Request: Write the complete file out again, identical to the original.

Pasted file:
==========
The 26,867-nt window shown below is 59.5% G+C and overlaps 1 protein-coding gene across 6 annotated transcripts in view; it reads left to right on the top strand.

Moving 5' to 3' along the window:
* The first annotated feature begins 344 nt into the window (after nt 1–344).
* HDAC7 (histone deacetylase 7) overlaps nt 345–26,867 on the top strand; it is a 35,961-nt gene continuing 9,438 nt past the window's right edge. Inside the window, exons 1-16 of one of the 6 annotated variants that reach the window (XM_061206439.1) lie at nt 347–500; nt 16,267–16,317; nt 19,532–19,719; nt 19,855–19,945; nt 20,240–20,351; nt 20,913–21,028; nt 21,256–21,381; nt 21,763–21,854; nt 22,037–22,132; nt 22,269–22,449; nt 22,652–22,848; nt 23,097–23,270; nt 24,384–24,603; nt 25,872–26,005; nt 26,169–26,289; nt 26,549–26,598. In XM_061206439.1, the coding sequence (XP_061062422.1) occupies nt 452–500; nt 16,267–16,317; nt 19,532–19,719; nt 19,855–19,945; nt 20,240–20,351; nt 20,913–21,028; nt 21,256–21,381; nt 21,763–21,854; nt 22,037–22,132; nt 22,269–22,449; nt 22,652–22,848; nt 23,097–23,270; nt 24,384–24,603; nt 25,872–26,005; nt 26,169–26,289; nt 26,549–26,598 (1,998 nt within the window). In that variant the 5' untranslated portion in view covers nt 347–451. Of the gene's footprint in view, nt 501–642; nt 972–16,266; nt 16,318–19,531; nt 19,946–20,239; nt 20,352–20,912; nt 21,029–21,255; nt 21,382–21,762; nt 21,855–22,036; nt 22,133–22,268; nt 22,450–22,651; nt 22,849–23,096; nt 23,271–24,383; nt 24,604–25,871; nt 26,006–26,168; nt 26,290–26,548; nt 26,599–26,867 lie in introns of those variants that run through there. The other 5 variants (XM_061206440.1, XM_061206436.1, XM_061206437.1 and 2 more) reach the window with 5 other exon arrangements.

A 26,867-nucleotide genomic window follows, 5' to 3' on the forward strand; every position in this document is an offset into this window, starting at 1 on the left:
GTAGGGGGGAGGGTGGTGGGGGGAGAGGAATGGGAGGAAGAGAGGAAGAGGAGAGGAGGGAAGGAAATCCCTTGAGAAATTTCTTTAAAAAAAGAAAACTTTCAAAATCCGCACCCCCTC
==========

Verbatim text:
The 26,867-nt window shown below is 59.5% G+C and overlaps 1 protein-coding gene across 6 annotated transcripts in view; it reads left to right on the top strand.

Moving 5' to 3' along the window:
* The first annotated feature begins 344 nt into the window (after nt 1–344).
* HDAC7 (histone deacetylase 7) overlaps nt 345–26,867 on the top strand; it is a 35,961-nt gene continuing 9,438 nt past the window's right edge. Inside the window, exons 1-16 of one of the 6 annotated variants that reach the window (XM_061206439.1) lie at nt 347–500; nt 16,267–16,317; nt 19,532–19,719; nt 19,855–19,945; nt 20,240–20,351; nt 20,913–21,028; nt 21,256–21,381; nt 21,763–21,854; nt 22,037–22,132; nt 22,269–22,449; nt 22,652–22,848; nt 23,097–23,270; nt 24,384–24,603; nt 25,872–26,005; nt 26,169–26,289; nt 26,549–26,598. In XM_061206439.1, the coding sequence (XP_061062422.1) occupies nt 452–500; nt 16,267–16,317; nt 19,532–19,719; nt 19,855–19,945; nt 20,240–20,351; nt 20,913–21,028; nt 21,256–21,381; nt 21,763–21,854; nt 22,037–22,132; nt 22,269–22,449; nt 22,652–22,848; nt 23,097–23,270; nt 24,384–24,603; nt 25,872–26,005; nt 26,169–26,289; nt 26,549–26,598 (1,998 nt within the window). In that variant the 5' untranslated portion in view covers nt 347–451. Of the gene's footprint in view, nt 501–642; nt 972–16,266; nt 16,318–19,531; nt 19,946–20,239; nt 20,352–20,912; nt 21,029–21,255; nt 21,382–21,762; nt 21,855–22,036; nt 22,133–22,268; nt 22,450–22,651; nt 22,849–23,096; nt 23,271–24,383; nt 24,604–25,871; nt 26,006–26,168; nt 26,290–26,548; nt 26,599–26,867 lie in introns of those variants that run through there. The other 5 variants (XM_061206440.1, XM_061206436.1, XM_061206437.1 and 2 more) reach the window with 5 other exon arrangements.

A 26,867-nucleotide genomic window follows, 5' to 3' on the forward strand; every position in this document is an offset into this window, starting at 1 on the left:
GTAGGGGGGAGGGTGGTGGGGGGAGAGGAATGGGAGGAAGAGAGGAAGAGGAGAGGAGGGAAGGAAATCCCTTGAGAAATTTCTTTAAAAAAAGAAAACTTTCAAAATCCGCACCCCCTC